Domain Names v Trade Marks – Sweeny Legal IP

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WHAT IS A DOMAIN NAME?

A domain name is your online address on the internet. All computers on the internet have a unique identifying number – an Internet Protocol address.

This is because this address is difficult to remember, we use a domain name.

A domain name is promoted so that customers can easily find your specific goods or services. Each website has its own distinct domain name, allowing it to be distinguishable from other sites. For the most part, domain names are easy to remember because they are usually made up of a business name and a commonly understood term or language that their customers will recognise.

DIFFERENCES BETWEEN TRADE MARKS, BUSINESS, COMPANY AND DOMAIN NAMES

Registering a business, company or domain name does not give you any ownership rights over that name – only a trade mark can provide that kind of protection.

Make sure you are aware of the differences between trade marks, businesses, company and domain names.

HOW TO GET A DOMAIN NAME

As an internet site owner, it is important that you register your domain name to make sure you have the exclusive right to use that name for the duration of the licence period.

Domain names are licensed for a two-year period. In the global domain (known as the global Top Level Domain or gTLD) the licence period is one year. If you don’t renew your registration your licence will be cancelled and the domain name will become available for registration by someone else.

Anyone can register an internet domain name in the .au domain by submitting a registration form to an auDA accredited registrar or one of their appointed resellers. There is no restriction on the number of domain names that may be licensed by a registrant; however, an applicant must meet set criteria.

As no two domain names can be exactly the same, it is up to you to search the domain name database, to check that the same or a similar domain name doesn’t already exist in another domain (e.g. .net.au, .com.au).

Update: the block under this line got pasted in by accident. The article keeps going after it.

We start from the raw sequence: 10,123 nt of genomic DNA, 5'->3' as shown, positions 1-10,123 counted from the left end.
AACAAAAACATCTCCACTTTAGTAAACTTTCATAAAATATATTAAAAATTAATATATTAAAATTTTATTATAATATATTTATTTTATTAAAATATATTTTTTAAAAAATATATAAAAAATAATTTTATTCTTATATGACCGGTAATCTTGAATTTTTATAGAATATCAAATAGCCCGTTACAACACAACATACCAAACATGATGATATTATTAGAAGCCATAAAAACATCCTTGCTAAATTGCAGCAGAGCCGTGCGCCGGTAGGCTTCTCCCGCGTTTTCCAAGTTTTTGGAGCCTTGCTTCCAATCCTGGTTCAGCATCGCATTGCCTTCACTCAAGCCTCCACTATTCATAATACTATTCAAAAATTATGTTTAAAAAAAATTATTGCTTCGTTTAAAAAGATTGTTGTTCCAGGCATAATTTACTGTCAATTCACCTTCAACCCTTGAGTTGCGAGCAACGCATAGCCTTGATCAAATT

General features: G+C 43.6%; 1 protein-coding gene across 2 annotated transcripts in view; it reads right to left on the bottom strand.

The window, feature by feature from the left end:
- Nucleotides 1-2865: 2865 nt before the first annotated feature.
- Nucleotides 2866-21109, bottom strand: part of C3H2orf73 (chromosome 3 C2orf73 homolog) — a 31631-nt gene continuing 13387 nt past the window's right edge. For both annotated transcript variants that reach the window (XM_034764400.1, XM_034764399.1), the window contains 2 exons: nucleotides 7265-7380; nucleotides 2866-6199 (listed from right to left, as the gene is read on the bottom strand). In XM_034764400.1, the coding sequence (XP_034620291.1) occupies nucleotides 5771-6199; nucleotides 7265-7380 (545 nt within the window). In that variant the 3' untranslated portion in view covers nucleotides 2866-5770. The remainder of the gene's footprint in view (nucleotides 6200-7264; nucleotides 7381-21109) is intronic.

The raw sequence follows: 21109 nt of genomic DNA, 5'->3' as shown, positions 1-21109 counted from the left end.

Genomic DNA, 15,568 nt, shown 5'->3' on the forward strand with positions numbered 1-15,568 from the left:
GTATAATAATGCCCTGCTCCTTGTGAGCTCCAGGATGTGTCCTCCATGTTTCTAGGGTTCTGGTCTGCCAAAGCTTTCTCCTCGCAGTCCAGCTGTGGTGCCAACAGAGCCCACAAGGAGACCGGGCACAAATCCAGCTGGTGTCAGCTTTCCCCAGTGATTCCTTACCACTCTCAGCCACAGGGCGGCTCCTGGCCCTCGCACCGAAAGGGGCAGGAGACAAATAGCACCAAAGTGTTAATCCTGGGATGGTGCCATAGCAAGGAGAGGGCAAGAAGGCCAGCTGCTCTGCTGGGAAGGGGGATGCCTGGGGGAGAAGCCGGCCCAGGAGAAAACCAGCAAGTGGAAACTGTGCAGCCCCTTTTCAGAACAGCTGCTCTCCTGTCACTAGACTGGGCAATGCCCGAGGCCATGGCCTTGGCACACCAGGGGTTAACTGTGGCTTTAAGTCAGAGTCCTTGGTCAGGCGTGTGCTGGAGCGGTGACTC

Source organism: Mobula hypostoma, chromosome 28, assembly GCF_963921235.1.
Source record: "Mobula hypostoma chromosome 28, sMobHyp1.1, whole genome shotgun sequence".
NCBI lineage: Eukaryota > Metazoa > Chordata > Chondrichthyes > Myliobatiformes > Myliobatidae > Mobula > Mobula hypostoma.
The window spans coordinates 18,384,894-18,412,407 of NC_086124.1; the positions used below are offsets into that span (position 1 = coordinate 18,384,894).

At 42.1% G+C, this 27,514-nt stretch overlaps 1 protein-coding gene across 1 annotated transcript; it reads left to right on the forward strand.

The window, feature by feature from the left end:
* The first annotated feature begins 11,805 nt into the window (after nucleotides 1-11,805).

Since 1 July 2002 the .au domain name market has been opened up to competition and registrars/resellers charge different prices.

APPLYING FOR A DOMAIN NAME

To apply for a .com.au, .net.au, .org.au, .asn.au or .id.au domain name, choose your preferred registrar and follow their application process.

You can apply for an .edu.au domain name through the Australian Domain Name Administrator.

You can apply for a .gov.au domain name through the Department of Finance and Deregulation.

NEW GENERIC TOP LEVEL DOMAIN (GTLD)

A generic Top-Level Domain (gTLD) is an internet domain name extension, such as .com or .net. The Internet Corporation for Assigned Names and Numbers (ICANN) is the international body responsible for the coordination of the global Domain Name System.

ICANN has developed a new process to allow organisations to operate their own gTLD. This could lead to the introduction of many new gTLDs, not just the familiar .com, .org or .net. There are currently 22 gTLDs, and the new process could expand this to hundreds, including many brand or business names.

Applications for the first round of new gTLDs closed on 30 May 2012.  A list of all the gTLD strings that were applied for in this first round are available. The process is now open for public comment and third party objections.

WHAT CAN I DO IF SOMEONE APPLIES FOR A GTLD THAT REPRESENTS MY BRAND OR TRADE MARK?

If you think that someone has applied for a gTLD that represents your brand or trade mark, you can file an objection with the Dispute Resolution Service Providers (DSPR) selected to administer “legal rights” objections. Rights holders may object where the applied for gTLD string infringes on existing legal rights of the objector.

Details about these procedures, such as who can file an objection, where and how objections are filed, and how much objections will cost can be found in the ICANN applicants guidebook.

FOR FURTHER INFORMATION ON DOMAIN NAMES

CALL SWEENY LEGAL ON 4254 5312

 

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Filed under Domain Names Law, Intellectual Property Law

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